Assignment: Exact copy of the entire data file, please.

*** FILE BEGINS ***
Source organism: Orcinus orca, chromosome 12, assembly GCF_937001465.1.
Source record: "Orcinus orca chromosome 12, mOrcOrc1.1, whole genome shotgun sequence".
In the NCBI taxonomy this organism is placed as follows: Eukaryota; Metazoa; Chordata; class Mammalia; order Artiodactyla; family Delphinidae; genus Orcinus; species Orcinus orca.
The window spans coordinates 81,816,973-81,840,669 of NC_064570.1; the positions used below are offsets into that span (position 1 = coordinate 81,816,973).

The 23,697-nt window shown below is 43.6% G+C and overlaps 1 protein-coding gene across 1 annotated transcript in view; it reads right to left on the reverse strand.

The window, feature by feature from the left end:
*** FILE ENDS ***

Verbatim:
Source organism: Orcinus orca, chromosome 12, assembly GCF_937001465.1.
Source record: "Orcinus orca chromosome 12, mOrcOrc1.1, whole genome shotgun sequence".
In the NCBI taxonomy this organism is placed as follows: Eukaryota; Metazoa; Chordata; class Mammalia; order Artiodactyla; family Delphinidae; genus Orcinus; species Orcinus orca.
The window spans coordinates 81,816,973-81,840,669 of NC_064570.1; the positions used below are offsets into that span (position 1 = coordinate 81,816,973).

The 23,697-nt window shown below is 43.6% G+C and overlaps 1 protein-coding gene across 1 annotated transcript in view; it reads right to left on the reverse strand.

The window, feature by feature from the left end: